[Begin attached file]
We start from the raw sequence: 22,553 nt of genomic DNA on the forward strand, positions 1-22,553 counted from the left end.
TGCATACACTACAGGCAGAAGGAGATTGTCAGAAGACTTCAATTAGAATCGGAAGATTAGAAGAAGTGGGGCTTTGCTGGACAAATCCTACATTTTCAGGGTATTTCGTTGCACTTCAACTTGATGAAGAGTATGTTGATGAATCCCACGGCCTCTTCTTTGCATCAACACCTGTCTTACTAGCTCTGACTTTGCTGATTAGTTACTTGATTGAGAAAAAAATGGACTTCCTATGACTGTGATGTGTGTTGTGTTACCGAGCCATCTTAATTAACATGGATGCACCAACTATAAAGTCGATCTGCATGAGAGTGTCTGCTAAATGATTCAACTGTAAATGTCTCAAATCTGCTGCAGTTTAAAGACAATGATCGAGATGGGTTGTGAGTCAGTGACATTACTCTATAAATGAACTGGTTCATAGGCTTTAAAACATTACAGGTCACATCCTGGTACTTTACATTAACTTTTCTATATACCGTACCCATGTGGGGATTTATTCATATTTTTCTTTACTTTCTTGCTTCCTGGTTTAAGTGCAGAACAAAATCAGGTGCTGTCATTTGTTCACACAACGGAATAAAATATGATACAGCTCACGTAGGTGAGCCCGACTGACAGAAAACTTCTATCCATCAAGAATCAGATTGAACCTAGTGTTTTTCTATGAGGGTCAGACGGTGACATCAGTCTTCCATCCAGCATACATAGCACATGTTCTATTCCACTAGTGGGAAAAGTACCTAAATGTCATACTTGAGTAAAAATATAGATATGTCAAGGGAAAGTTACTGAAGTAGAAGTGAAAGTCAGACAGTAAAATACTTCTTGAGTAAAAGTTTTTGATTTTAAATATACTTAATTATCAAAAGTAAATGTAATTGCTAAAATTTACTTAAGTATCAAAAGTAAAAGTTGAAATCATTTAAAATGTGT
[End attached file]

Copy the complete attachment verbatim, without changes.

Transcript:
We start from the raw sequence: 22,553 nt of genomic DNA on the forward strand, positions 1-22,553 counted from the left end.
TGCATACACTACAGGCAGAAGGAGATTGTCAGAAGACTTCAATTAGAATCGGAAGATTAGAAGAAGTGGGGCTTTGCTGGACAAATCCTACATTTTCAGGGTATTTCGTTGCACTTCAACTTGATGAAGAGTATGTTGATGAATCCCACGGCCTCTTCTTTGCATCAACACCTGTCTTACTAGCTCTGACTTTGCTGATTAGTTACTTGATTGAGAAAAAAATGGACTTCCTATGACTGTGATGTGTGTTGTGTTACCGAGCCATCTTAATTAACATGGATGCACCAACTATAAAGTCGATCTGCATGAGAGTGTCTGCTAAATGATTCAACTGTAAATGTCTCAAATCTGCTGCAGTTTAAAGACAATGATCGAGATGGGTTGTGAGTCAGTGACATTACTCTATAAATGAACTGGTTCATAGGCTTTAAAACATTACAGGTCACATCCTGGTACTTTACATTAACTTTTCTATATACCGTACCCATGTGGGGATTTATTCATATTTTTCTTTACTTTCTTGCTTCCTGGTTTAAGTGCAGAACAAAATCAGGTGCTGTCATTTGTTCACACAACGGAATAAAATATGATACAGCTCACGTAGGTGAGCCCGACTGACAGAAAACTTCTATCCATCAAGAATCAGATTGAACCTAGTGTTTTTCTATGAGGGTCAGACGGTGACATCAGTCTTCCATCCAGCATACATAGCACATGTTCTATTCCACTAGTGGGAAAAGTACCTAAATGTCATACTTGAGTAAAAATATAGATATGTCAAGGGAAAGTTACTGAAGTAGAAGTGAAAGTCAGACAGTAAAATACTTCTTGAGTAAAAGTTTTTGATTTTAAATATACTTAATTATCAAAAGTAAATGTAATTGCTAAAATTTACTTAAGTATCAAAAGTAAAAGTTGAAATCATTTAAAATGTGT